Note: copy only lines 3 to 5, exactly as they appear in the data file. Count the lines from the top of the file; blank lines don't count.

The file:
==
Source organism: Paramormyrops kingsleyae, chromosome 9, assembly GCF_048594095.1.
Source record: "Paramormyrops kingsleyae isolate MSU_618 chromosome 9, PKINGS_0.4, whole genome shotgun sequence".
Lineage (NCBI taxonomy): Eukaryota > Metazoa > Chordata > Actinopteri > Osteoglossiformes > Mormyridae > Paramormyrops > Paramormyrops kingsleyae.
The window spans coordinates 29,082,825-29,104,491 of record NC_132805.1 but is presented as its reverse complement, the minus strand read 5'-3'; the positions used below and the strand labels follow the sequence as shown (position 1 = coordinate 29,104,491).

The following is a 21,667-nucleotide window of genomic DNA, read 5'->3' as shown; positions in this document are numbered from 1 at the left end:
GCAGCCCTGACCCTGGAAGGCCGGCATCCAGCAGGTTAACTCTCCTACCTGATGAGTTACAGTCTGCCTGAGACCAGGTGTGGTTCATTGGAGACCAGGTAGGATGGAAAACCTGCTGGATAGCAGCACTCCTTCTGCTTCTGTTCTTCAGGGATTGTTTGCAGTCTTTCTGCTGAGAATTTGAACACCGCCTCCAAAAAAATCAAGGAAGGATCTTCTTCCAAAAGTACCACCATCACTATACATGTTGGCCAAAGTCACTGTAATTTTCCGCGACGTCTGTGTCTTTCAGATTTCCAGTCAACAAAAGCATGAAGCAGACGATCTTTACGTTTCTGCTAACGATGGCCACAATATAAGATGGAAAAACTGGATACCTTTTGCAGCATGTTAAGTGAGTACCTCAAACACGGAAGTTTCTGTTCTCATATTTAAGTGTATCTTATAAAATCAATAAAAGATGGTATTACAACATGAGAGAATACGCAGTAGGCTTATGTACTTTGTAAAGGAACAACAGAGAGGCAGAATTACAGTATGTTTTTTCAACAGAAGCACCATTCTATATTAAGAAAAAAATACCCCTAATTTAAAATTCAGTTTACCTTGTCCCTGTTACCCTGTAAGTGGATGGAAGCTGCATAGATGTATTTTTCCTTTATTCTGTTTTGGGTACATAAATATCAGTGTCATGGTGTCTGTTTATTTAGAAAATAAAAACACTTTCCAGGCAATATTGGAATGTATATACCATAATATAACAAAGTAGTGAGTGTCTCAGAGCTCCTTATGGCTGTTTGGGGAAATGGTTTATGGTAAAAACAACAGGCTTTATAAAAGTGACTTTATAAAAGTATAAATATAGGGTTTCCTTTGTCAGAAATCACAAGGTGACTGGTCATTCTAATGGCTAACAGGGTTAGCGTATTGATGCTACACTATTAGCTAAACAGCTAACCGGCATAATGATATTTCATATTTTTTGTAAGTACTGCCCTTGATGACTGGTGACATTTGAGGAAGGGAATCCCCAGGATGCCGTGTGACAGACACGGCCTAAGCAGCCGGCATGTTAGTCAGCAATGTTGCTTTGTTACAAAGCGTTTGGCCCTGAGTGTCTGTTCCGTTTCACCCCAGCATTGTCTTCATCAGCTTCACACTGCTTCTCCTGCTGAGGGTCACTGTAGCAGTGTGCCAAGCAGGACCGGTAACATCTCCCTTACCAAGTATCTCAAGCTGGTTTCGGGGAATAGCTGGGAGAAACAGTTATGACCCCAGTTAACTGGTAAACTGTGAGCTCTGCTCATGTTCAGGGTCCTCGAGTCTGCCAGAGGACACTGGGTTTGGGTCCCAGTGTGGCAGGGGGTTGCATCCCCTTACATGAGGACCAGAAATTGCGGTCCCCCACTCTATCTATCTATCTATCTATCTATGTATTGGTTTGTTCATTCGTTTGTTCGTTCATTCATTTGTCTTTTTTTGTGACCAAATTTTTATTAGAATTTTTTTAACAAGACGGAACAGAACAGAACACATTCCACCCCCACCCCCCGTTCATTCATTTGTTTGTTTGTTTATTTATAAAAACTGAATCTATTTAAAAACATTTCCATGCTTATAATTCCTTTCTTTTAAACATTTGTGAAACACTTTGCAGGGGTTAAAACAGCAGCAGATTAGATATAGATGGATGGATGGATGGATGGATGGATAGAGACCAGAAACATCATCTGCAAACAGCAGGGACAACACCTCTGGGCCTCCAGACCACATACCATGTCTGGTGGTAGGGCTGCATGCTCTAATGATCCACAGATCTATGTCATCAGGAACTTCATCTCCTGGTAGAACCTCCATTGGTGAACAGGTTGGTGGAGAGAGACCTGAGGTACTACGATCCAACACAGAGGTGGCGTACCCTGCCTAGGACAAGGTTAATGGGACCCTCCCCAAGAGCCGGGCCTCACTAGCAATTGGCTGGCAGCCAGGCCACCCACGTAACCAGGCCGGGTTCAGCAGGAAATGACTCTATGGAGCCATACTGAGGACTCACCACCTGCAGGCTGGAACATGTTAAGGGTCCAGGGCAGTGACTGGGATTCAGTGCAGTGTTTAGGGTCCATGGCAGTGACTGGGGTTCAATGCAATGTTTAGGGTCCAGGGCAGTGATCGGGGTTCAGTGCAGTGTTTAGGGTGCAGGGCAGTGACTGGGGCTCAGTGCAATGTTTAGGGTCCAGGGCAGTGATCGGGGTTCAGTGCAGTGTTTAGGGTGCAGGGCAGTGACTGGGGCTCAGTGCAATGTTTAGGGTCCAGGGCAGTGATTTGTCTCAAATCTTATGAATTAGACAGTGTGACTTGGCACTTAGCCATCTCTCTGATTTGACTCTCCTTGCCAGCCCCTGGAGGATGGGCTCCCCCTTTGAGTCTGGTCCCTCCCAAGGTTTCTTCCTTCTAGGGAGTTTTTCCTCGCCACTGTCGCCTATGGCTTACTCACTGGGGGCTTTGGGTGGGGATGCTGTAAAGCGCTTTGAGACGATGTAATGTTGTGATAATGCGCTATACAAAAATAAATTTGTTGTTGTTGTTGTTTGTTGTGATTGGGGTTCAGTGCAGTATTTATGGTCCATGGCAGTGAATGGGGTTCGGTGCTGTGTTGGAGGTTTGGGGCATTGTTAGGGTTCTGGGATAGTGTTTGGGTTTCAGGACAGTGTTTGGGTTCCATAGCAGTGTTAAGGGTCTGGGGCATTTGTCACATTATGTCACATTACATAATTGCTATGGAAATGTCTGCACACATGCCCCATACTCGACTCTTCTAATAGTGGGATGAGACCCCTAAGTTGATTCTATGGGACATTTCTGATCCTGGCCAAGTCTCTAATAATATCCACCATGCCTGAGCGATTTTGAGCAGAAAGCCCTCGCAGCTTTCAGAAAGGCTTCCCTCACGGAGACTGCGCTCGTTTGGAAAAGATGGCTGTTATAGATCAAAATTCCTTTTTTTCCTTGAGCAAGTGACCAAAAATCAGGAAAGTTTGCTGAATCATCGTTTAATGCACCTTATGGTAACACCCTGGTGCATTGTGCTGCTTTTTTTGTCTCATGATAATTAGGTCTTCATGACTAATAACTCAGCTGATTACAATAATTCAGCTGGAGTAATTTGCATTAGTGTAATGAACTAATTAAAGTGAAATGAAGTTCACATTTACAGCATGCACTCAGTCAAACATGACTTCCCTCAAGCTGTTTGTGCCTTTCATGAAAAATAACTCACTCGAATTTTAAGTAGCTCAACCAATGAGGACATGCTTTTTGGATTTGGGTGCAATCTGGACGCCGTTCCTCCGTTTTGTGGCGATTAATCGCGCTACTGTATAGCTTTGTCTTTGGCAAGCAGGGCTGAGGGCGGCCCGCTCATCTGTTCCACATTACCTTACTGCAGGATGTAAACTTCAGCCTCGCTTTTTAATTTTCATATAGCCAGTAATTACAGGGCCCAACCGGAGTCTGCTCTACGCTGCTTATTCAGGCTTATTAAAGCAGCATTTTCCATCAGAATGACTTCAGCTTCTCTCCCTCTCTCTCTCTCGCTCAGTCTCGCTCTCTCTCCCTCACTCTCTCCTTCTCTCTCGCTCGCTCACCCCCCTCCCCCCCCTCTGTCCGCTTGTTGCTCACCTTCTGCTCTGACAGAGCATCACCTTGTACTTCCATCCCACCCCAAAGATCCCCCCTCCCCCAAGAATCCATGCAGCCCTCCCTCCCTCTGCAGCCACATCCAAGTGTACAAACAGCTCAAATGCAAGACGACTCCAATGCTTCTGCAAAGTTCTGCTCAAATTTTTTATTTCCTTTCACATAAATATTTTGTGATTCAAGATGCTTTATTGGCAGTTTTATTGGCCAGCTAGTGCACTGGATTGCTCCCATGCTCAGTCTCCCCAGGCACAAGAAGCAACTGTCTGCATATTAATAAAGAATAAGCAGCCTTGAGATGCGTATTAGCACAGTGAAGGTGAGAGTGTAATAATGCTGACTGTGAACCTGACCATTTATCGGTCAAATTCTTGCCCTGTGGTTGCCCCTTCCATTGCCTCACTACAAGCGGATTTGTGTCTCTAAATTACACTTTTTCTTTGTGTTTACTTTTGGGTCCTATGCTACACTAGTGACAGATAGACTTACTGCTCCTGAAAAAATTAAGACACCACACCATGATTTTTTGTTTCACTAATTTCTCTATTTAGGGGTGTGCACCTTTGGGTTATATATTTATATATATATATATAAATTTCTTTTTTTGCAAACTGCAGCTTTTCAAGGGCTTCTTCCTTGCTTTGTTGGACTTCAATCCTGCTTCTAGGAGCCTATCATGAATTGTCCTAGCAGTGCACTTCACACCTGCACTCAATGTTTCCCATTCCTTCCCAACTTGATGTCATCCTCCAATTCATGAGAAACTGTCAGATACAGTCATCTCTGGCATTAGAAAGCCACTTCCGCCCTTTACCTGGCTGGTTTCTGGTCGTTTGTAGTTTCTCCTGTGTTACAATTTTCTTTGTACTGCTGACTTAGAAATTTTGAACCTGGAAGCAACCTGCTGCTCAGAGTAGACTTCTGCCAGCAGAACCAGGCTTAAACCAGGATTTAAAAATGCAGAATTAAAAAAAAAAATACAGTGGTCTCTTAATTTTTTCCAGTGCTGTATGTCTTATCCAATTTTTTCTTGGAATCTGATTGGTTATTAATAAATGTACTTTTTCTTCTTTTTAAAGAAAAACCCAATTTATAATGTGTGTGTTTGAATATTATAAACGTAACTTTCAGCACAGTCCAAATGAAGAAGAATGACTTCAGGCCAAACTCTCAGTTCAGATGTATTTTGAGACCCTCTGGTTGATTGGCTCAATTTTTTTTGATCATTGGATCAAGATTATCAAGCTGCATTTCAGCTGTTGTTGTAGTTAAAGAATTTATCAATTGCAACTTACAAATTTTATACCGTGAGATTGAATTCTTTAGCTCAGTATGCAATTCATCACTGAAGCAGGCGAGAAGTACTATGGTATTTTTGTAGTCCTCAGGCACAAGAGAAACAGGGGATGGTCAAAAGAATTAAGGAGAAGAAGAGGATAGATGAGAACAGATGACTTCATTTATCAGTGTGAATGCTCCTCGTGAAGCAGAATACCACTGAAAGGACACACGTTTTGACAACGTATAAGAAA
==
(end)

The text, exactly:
Lineage (NCBI taxonomy): Eukaryota > Metazoa > Chordata > Actinopteri > Osteoglossiformes > Mormyridae > Paramormyrops > Paramormyrops kingsleyae.
The window spans coordinates 29,082,825-29,104,491 of record NC_132805.1 but is presented as its reverse complement, the minus strand read 5'-3'; the positions used below and the strand labels follow the sequence as shown (position 1 = coordinate 29,104,491).

The following is a 21,667-nucleotide window of genomic DNA, read 5'->3' as shown; positions in this document are numbered from 1 at the left end: